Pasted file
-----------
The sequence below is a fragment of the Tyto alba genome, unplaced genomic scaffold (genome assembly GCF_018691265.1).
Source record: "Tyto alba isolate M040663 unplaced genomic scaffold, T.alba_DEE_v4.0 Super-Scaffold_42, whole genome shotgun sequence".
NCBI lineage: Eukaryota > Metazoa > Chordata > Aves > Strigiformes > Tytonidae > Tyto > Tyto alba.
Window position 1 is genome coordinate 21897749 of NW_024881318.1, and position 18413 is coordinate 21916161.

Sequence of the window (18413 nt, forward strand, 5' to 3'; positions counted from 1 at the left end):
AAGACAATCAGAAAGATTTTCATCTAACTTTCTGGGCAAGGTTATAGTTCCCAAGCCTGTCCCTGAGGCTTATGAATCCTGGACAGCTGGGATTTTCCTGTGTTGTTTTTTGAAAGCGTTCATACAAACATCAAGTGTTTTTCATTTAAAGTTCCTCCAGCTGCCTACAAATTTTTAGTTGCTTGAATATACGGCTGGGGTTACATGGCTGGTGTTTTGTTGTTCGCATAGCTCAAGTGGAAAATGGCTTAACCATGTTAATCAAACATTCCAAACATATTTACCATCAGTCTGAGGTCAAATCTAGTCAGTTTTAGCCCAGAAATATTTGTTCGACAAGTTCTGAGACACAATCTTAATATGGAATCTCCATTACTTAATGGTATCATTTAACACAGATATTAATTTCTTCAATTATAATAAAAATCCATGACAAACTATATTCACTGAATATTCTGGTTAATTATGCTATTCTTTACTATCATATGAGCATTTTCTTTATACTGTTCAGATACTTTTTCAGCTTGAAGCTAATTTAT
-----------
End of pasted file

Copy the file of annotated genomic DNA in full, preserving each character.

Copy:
The sequence below is a fragment of the Tyto alba genome, unplaced genomic scaffold (genome assembly GCF_018691265.1).
Source record: "Tyto alba isolate M040663 unplaced genomic scaffold, T.alba_DEE_v4.0 Super-Scaffold_42, whole genome shotgun sequence".
NCBI lineage: Eukaryota > Metazoa > Chordata > Aves > Strigiformes > Tytonidae > Tyto > Tyto alba.
Window position 1 is genome coordinate 21897749 of NW_024881318.1, and position 18413 is coordinate 21916161.

Sequence of the window (18413 nt, forward strand, 5' to 3'; positions counted from 1 at the left end):
AAGACAATCAGAAAGATTTTCATCTAACTTTCTGGGCAAGGTTATAGTTCCCAAGCCTGTCCCTGAGGCTTATGAATCCTGGACAGCTGGGATTTTCCTGTGTTGTTTTTTGAAAGCGTTCATACAAACATCAAGTGTTTTTCATTTAAAGTTCCTCCAGCTGCCTACAAATTTTTAGTTGCTTGAATATACGGCTGGGGTTACATGGCTGGTGTTTTGTTGTTCGCATAGCTCAAGTGGAAAATGGCTTAACCATGTTAATCAAACATTCCAAACATATTTACCATCAGTCTGAGGTCAAATCTAGTCAGTTTTAGCCCAGAAATATTTGTTCGACAAGTTCTGAGACACAATCTTAATATGGAATCTCCATTACTTAATGGTATCATTTAACACAGATATTAATTTCTTCAATTATAATAAAAATCCATGACAAACTATATTCACTGAATATTCTGGTTAATTATGCTATTCTTTACTATCATATGAGCATTTTCTTTATACTGTTCAGATACTTTTTCAGCTTGAAGCTAATTTAT